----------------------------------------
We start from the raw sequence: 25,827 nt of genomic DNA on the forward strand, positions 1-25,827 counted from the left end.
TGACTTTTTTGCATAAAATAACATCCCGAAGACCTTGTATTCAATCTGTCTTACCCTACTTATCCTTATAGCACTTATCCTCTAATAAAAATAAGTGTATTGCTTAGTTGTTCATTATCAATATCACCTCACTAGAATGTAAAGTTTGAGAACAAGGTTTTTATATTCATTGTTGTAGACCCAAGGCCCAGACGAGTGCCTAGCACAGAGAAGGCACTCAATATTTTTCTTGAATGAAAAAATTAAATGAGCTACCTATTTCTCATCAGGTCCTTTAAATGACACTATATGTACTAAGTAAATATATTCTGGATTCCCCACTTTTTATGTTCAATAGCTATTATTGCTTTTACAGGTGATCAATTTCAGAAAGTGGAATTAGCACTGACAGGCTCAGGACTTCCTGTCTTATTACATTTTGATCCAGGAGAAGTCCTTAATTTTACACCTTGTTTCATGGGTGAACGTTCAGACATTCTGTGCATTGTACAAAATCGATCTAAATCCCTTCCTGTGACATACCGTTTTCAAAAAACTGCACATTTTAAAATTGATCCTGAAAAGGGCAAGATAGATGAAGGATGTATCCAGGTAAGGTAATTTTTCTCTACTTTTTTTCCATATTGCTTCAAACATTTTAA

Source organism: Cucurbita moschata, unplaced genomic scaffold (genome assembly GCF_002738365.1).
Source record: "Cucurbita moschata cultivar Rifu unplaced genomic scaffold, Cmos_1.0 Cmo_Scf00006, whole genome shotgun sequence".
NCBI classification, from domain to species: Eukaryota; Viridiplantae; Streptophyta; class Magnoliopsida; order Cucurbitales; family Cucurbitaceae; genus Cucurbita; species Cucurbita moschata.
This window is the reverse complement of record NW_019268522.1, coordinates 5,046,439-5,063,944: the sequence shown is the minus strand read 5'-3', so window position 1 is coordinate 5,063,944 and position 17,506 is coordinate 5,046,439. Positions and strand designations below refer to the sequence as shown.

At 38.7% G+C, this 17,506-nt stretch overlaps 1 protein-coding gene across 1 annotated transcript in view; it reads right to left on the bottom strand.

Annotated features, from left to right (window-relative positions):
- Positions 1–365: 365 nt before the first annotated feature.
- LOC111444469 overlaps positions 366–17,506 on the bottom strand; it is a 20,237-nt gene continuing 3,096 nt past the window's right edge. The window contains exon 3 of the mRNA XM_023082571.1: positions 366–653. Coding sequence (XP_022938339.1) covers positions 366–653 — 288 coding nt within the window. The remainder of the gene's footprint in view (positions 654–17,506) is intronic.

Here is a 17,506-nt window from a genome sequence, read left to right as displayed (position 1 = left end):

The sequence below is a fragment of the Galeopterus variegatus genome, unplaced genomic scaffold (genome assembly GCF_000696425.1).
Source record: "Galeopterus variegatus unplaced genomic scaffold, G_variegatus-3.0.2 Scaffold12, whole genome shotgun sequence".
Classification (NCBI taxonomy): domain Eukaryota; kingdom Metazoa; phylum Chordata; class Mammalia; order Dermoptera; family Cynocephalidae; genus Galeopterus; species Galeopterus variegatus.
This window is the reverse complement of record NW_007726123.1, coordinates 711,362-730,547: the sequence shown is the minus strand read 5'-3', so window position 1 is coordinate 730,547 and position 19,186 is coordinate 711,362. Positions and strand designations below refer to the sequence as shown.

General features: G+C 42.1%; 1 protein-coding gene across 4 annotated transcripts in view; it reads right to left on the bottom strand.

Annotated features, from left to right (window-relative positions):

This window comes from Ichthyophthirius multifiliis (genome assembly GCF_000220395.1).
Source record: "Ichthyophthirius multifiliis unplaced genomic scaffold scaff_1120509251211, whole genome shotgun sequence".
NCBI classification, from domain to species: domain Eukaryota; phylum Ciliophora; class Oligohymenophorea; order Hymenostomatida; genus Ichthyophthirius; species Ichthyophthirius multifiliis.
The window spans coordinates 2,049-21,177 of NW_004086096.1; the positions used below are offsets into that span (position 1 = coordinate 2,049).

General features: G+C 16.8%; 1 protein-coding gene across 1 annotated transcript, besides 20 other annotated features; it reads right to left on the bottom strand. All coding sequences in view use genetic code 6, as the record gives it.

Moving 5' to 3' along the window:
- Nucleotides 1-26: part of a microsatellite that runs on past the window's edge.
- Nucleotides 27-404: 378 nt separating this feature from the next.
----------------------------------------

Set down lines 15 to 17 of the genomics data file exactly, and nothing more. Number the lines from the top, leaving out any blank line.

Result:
This window is the reverse complement of record NW_007726123.1, coordinates 711,362-730,547: the sequence shown is the minus strand read 5'-3', so window position 1 is coordinate 730,547 and position 19,186 is coordinate 711,362. Positions and strand designations below refer to the sequence as shown.

General features: G+C 42.1%; 1 protein-coding gene across 4 annotated transcripts in view; it reads right to left on the bottom strand.

Annotated features, from left to right (window-relative positions):